Contextual Expectations Shape Cortical Reinstatement of Sensory Representations.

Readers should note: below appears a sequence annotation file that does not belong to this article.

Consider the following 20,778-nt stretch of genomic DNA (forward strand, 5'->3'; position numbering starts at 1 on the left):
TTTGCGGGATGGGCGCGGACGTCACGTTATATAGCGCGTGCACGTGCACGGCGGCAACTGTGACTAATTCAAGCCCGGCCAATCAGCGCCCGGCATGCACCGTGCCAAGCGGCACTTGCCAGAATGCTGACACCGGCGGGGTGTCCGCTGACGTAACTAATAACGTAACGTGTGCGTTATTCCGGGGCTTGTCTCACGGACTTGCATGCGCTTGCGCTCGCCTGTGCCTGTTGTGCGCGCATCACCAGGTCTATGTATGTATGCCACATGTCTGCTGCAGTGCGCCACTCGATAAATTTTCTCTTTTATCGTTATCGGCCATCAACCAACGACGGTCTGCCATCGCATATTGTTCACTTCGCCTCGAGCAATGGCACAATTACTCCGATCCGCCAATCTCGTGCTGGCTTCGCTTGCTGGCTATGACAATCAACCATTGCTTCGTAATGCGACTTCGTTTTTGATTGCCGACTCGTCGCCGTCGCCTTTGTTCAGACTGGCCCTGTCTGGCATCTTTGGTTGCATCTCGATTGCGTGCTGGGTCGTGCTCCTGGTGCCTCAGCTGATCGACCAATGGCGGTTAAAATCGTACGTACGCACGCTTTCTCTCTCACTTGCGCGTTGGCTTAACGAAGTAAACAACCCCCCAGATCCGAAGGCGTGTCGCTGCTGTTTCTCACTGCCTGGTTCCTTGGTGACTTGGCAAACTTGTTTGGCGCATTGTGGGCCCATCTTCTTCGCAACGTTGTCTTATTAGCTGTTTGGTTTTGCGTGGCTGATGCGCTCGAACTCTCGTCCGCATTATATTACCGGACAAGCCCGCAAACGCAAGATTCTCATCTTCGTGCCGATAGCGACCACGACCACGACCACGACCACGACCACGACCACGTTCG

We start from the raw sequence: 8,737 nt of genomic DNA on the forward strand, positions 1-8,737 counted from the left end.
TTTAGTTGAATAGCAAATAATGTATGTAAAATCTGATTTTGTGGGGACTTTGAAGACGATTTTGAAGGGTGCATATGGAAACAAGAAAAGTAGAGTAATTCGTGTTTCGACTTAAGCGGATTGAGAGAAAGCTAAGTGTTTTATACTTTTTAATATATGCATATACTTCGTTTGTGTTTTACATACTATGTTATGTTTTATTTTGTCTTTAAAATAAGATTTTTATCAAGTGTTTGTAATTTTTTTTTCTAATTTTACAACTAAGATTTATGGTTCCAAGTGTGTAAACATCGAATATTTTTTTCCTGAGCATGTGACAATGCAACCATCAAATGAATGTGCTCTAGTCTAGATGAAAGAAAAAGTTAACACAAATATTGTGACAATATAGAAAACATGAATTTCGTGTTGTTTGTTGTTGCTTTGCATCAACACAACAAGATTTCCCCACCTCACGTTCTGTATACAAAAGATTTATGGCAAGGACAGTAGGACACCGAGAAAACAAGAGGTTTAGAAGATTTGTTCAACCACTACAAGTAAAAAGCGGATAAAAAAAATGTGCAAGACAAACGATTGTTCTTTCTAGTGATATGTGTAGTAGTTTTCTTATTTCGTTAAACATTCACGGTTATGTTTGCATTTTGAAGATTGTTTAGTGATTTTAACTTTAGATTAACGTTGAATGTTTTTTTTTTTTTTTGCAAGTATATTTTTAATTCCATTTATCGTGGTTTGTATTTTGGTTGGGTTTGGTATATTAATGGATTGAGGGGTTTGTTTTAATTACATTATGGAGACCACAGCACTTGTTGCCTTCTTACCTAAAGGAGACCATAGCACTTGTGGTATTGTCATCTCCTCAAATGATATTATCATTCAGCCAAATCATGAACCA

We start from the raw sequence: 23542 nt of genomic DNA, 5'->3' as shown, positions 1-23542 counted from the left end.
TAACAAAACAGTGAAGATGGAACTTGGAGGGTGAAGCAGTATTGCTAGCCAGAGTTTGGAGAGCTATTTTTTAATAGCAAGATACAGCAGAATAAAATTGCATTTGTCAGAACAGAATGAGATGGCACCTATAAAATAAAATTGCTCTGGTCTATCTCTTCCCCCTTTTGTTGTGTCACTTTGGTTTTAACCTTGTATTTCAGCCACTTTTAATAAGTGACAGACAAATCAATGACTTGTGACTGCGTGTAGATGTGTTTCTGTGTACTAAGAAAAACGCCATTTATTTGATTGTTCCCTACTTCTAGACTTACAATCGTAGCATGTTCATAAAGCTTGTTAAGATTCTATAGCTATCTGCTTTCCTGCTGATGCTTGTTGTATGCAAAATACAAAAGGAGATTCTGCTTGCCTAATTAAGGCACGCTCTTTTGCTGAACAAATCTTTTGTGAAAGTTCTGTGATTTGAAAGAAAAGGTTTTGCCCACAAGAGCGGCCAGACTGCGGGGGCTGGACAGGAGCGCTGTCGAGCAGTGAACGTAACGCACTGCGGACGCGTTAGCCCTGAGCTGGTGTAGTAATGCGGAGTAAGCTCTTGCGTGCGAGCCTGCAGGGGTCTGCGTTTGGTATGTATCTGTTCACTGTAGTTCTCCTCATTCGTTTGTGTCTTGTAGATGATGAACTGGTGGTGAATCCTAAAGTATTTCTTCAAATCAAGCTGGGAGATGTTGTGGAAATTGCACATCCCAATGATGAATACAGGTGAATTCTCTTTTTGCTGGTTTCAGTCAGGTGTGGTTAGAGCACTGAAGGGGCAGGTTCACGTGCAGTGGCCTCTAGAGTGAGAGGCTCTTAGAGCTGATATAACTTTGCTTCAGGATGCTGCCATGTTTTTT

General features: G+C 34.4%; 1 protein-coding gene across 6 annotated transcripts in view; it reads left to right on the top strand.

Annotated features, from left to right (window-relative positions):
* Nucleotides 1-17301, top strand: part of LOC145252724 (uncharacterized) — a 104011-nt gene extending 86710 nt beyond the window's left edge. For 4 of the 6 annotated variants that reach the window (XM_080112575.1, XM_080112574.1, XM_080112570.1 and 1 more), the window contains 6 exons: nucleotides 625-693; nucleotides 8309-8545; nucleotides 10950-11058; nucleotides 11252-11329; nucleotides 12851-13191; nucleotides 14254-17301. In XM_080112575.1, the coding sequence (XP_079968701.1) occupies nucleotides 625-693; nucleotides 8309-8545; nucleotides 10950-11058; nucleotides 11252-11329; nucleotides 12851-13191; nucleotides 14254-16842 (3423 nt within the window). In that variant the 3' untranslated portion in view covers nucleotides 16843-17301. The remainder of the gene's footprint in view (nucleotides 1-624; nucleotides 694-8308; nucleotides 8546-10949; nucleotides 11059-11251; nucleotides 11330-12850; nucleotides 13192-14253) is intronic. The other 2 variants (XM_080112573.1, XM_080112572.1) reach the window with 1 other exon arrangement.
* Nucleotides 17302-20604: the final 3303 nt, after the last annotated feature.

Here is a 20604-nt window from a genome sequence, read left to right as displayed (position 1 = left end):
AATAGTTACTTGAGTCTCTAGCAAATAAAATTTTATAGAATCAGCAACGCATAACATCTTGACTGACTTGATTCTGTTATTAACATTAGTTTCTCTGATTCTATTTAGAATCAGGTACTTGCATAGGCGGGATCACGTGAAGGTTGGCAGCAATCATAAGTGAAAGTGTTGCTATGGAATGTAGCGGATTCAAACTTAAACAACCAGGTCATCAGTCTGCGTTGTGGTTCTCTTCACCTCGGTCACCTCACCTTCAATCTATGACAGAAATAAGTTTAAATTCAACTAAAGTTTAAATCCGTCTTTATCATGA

When making a turn at a familiar intersection, we know what items and landmarks will come into view. These perceptual expectations, or predictions, come from our knowledge of the context; however, it is unclear how memory and perceptual systems interact to support the prediction and reactivation of sensory details in cortex. To address this, human participants learned the spatial layout of animals positioned in a cross maze. During fMRI, participants of both sexes navigated between animals to reach a target, and in the process saw a predictable sequence of five animal images. Critically, to isolate activity patterns related to item predictions, rather than bottom-up inputs, one-fourth of trials ended early, with a blank screen presented instead. Using multivariate pattern similarity analysis, we reveal that activity patterns in early visual cortex, posterior medial regions, and the posterior hippocampus showed greater similarity when seeing the same item compared with different items. Further, item effects in posterior hippocampus were specific to the sequence context. Critically, activity patterns associated with seeing an item in visual cortex and posterior medial cortex, were also related to activity patterns when an item was expected, but omitted, suggesting sequence predictions were reinstated in these regions. Finally, multivariate connectivity showed that patterns in the posterior hippocampus at one position in the sequence were related to patterns in early visual cortex and posterior medial cortex at a later position. Together, our results support the idea that hippocampal representations facilitate sensory processing by modulating visual cortical activity in anticipation of expected items.SIGNIFICANCE STATEMENT Our visual world is a series of connected events, where we can predict what we might see next based on our recent past. Understanding the neural circuitry and mechanisms of the perceptual and memory systems that support these expectations is fundamental to revealing how we perceive and act in our world. Using brain imaging, we studied what happens when we expect to see specific visual items, and how such expectations relate to top-down memory signals. We find both visual and memory systems reflect item predictions, and moreover, we show that hippocampal activity supports predictions of future expected items. This demonstrates that the hippocampus acts to predict upcoming items, and reinstates such predictions in cortex.